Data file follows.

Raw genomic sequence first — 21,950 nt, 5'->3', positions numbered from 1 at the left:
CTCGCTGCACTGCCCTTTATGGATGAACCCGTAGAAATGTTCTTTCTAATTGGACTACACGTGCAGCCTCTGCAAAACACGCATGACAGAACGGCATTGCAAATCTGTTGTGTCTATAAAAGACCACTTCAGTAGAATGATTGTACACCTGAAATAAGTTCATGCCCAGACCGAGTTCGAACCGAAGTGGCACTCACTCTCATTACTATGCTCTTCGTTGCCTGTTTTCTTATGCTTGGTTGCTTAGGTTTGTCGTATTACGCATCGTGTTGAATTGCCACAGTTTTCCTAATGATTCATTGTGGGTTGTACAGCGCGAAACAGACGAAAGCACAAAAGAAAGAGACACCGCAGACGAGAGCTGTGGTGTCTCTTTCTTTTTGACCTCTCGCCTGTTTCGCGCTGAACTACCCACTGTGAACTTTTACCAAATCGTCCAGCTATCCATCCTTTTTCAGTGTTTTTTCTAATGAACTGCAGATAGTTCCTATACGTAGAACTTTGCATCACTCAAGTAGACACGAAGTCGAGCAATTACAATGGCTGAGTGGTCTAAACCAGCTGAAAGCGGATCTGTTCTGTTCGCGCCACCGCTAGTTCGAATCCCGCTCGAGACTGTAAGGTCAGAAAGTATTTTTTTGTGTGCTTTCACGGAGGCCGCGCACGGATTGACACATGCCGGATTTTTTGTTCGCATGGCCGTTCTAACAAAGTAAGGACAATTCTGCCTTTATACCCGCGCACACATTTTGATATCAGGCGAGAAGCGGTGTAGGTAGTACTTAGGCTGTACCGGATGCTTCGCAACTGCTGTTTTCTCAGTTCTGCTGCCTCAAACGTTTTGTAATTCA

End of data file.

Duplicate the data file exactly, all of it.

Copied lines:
Raw genomic sequence first — 21,950 nt, 5'->3', positions numbered from 1 at the left:
CTCGCTGCACTGCCCTTTATGGATGAACCCGTAGAAATGTTCTTTCTAATTGGACTACACGTGCAGCCTCTGCAAAACACGCATGACAGAACGGCATTGCAAATCTGTTGTGTCTATAAAAGACCACTTCAGTAGAATGATTGTACACCTGAAATAAGTTCATGCCCAGACCGAGTTCGAACCGAAGTGGCACTCACTCTCATTACTATGCTCTTCGTTGCCTGTTTTCTTATGCTTGGTTGCTTAGGTTTGTCGTATTACGCATCGTGTTGAATTGCCACAGTTTTCCTAATGATTCATTGTGGGTTGTACAGCGCGAAACAGACGAAAGCACAAAAGAAAGAGACACCGCAGACGAGAGCTGTGGTGTCTCTTTCTTTTTGACCTCTCGCCTGTTTCGCGCTGAACTACCCACTGTGAACTTTTACCAAATCGTCCAGCTATCCATCCTTTTTCAGTGTTTTTTCTAATGAACTGCAGATAGTTCCTATACGTAGAACTTTGCATCACTCAAGTAGACACGAAGTCGAGCAATTACAATGGCTGAGTGGTCTAAACCAGCTGAAAGCGGATCTGTTCTGTTCGCGCCACCGCTAGTTCGAATCCCGCTCGAGACTGTAAGGTCAGAAAGTATTTTTTTGTGTGCTTTCACGGAGGCCGCGCACGGATTGACACATGCCGGATTTTTTGTTCGCATGGCCGTTCTAACAAAGTAAGGACAATTCTGCCTTTATACCCGCGCACACATTTTGATATCAGGCGAGAAGCGGTGTAGGTAGTACTTAGGCTGTACCGGATGCTTCGCAACTGCTGTTTTCTCAGTTCTGCTGCCTCAAACGTTTTGTAATTCA